Chaitanya (Shrinivas Pokale) is an eight-year-old boy growing up in a village in Maharashtra’s Bhandara district. While running after a clutch of chickens in his house, Chaitanya poses an intriguing question to his father: “Won’t the egg’s mother miss its eggs?”
The thoughtful Chaitanya is the protagonist of Sudhakar Reddy Yakkanti’s upcoming Marathi film Naal (Umbilical Cord), which stars Sairat director Nagraj Manjule as the boy’s father and Devika Daftardar as his mother. Manjule has also co-produced the November 16 release along with Zee Studios and written the dialogue.
Yakkanti’s film examines motherhood through the emotions and experiences of its young lead, who, in the film’s trailer, asks his strict mother why she never cries. “Chaitanya is like any other child, who is mischievous,” the filmmaker told Scroll.in. “What is a mother for a child? What is a mother to a father? The film aims to explore the various aspects of motherhood.”
Naal marks the feature filmmaking debut of Yakkanti, who has worked as a cinematographer in Telugu, Marathi and Hindi films, including Mirch (2010), Deool (2011), Nautanki Saala! (2013), Highway: Ek Selfie Aarpar (2015), and Sairat (2016).
Naal had been on the anvil for more than 15 years, Yakkanti said. “I had this script with me for quite some time. But I couldn’t get the time to work on it,” he explained. “I thought I could work on the script after finishing the camerawork for Sairat. I spoke to Nagraj Manjule and wanted him to act in it. He loved the script and offered to write the dialogue as I am not a Marathi speaker.”
Manjule was hugely supportive of the film in other ways too, Yakkanti said. “When I narrated the script to him he told me that there was something very personal about it. He played the character just like I imagined.”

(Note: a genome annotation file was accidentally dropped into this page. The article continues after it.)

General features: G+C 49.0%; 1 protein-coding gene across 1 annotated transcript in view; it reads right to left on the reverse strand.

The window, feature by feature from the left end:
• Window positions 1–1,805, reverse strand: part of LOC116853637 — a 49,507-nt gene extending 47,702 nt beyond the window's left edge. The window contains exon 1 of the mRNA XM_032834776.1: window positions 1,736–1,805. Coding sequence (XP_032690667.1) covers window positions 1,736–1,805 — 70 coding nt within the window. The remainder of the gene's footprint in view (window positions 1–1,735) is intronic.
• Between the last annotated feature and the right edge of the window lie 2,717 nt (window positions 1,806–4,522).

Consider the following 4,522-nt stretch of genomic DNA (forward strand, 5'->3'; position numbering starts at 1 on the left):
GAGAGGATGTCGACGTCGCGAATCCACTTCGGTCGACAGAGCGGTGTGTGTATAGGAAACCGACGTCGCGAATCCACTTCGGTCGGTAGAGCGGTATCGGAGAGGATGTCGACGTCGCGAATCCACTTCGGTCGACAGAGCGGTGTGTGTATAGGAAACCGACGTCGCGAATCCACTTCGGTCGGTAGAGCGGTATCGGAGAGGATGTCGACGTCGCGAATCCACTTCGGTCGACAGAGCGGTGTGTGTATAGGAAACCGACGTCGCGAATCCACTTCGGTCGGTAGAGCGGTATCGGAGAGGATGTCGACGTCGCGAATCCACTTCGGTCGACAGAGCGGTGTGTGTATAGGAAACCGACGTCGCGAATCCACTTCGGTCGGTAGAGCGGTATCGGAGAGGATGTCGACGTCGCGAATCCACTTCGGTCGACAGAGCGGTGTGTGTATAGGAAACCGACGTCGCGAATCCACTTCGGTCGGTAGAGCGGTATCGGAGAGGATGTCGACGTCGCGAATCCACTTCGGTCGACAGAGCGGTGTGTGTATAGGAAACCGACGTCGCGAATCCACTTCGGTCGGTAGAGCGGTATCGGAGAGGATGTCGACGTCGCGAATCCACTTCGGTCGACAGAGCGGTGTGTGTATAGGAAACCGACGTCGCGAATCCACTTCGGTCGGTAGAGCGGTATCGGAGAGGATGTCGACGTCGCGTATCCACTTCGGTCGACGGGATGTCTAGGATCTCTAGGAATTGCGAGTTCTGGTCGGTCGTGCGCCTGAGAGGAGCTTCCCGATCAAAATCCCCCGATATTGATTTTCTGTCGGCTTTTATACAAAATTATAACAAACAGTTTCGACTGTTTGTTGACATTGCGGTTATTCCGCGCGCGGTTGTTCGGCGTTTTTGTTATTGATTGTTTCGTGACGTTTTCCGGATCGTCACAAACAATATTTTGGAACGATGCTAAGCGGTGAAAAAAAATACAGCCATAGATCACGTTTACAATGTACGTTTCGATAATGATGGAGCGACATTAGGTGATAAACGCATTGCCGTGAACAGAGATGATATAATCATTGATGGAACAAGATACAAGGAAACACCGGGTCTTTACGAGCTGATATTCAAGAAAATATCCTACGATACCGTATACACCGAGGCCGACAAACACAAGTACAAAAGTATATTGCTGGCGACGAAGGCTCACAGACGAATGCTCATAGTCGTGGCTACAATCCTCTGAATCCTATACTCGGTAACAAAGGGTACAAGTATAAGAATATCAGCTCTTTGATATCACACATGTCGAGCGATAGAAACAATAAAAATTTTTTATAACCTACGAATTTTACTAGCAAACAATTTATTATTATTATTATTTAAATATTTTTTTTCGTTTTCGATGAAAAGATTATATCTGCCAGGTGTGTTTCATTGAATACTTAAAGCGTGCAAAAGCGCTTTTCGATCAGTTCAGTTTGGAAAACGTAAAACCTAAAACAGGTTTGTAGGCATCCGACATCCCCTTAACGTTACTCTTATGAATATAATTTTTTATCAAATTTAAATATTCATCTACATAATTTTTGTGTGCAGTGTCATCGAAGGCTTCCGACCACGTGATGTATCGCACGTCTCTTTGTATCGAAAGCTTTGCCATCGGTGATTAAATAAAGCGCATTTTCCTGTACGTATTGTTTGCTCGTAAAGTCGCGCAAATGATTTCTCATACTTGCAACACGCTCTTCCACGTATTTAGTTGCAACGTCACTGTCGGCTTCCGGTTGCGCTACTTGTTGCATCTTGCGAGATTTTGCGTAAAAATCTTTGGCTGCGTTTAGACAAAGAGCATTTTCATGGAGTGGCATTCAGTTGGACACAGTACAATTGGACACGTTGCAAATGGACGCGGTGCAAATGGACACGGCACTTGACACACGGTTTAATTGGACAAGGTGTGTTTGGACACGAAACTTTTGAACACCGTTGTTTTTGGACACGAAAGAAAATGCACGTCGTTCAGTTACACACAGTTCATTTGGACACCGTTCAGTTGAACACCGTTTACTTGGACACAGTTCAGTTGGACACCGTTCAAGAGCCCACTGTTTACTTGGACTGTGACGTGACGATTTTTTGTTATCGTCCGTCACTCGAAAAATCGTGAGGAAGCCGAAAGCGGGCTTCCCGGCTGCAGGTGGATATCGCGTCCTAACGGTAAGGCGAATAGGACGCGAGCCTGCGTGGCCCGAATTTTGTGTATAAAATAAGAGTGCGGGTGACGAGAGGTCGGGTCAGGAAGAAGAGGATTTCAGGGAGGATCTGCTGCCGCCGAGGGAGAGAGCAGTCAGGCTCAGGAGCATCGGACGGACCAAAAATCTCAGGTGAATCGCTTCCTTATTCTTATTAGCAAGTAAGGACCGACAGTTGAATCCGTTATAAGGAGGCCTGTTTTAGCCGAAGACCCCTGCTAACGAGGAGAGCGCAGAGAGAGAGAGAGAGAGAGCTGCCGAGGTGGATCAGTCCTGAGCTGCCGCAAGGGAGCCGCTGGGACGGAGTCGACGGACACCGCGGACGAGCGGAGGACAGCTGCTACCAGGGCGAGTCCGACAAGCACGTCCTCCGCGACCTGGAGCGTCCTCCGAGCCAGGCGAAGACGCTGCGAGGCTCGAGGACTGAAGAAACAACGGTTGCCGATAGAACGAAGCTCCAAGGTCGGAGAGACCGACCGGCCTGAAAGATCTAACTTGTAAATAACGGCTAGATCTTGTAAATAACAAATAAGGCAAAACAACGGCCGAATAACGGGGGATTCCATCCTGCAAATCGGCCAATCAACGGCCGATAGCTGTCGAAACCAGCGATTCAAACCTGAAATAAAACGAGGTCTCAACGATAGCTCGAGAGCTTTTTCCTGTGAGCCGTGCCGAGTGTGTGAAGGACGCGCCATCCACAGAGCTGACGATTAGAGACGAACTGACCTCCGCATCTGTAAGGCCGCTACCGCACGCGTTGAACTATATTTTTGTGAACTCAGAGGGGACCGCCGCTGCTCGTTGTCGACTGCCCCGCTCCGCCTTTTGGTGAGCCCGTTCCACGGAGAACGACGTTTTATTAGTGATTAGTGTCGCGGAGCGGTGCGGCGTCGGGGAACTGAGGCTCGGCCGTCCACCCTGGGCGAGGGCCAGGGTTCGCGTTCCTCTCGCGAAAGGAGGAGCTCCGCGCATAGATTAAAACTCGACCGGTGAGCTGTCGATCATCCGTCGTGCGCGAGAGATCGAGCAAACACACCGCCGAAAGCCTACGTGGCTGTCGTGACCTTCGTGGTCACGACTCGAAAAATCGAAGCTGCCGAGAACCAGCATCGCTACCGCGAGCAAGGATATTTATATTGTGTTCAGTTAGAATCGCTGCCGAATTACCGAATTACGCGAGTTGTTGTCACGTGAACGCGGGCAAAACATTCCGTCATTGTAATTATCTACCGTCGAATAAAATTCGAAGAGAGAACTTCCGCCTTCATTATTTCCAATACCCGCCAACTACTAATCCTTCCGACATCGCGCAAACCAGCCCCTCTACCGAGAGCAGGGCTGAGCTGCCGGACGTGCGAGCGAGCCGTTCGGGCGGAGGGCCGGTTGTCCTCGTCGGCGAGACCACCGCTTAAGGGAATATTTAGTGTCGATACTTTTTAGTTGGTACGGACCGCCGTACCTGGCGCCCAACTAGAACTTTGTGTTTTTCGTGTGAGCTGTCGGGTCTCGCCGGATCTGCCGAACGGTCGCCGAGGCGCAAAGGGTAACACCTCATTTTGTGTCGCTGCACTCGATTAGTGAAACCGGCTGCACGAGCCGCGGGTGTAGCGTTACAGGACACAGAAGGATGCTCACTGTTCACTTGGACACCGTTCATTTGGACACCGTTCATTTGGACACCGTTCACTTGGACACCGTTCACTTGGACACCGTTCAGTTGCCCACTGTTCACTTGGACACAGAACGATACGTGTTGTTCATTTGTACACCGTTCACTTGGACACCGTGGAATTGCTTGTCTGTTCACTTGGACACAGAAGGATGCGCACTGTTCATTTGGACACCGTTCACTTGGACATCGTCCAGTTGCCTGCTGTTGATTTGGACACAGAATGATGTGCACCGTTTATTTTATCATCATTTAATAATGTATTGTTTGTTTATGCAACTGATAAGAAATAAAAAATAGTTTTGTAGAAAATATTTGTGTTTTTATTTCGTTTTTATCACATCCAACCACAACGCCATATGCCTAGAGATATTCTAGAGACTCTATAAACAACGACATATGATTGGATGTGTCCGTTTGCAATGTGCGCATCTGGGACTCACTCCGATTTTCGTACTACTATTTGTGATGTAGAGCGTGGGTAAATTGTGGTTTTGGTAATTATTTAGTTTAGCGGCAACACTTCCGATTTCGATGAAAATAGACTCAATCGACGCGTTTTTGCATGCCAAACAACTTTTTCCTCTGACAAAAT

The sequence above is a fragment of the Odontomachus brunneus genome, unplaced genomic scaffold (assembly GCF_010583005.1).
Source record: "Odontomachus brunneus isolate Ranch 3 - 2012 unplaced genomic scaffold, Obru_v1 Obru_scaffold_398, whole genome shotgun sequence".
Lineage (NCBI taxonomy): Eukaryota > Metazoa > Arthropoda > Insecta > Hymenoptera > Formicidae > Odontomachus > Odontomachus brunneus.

The two got to know each other when Yakkanti was lensing Umesh Kulkarni’s Highway, in which Manjule played a supporting role. “We hardly knew each other before that and [Manjule’s] Fandry had just released,” Yakkanti said. “He then offered me Sairat. He is a very open director who tries to get the best of everyone.”
Yakkanti prefers not to compartmentalise cinematography and direction. “I have directed short films in the past and I do not see both the professions as separate,” he said. “But direction consumes a lot of time and I did not have that time.”
Making his debut with a Marathi film was a natural decision for Yakkanti. who said he felt the script was right for Marathi cinema. “I always wanted to come to Mumbai and do different kind of cinema,” the filmmaker added. “But what I like about Maharashtra is that there are no star worship in the Marathi film industry. You have the possibility of exploring different kinds of stories. When there are stars, you start to make films out of the star’s milieu and age. But in Maharashtra, you can cast anybody and make a film.”
Despite its setting and language, the film’s story is universal, Yakkanti emphasised. “The script is very emotional in nature,” he explained. “There is nothing culture-specific in the film.I could have set this anywhere. But it was easy for me to set it here as I am familiar with the geography of this space.”
Was it hard to extract those kind of emotions from a newcomer, and an eight-year-old at that? “He [Pokale] is a mesmerising kid,” Yakkanti said. “When I was writing the film, I was constantly in worry as the scenes were for a kid. His character is very complex in terms of expressions. Every scene is about the kid. But when I went to the village to cast the role, we shortlisted a couple of kids from schools. It was like magic to work with him.”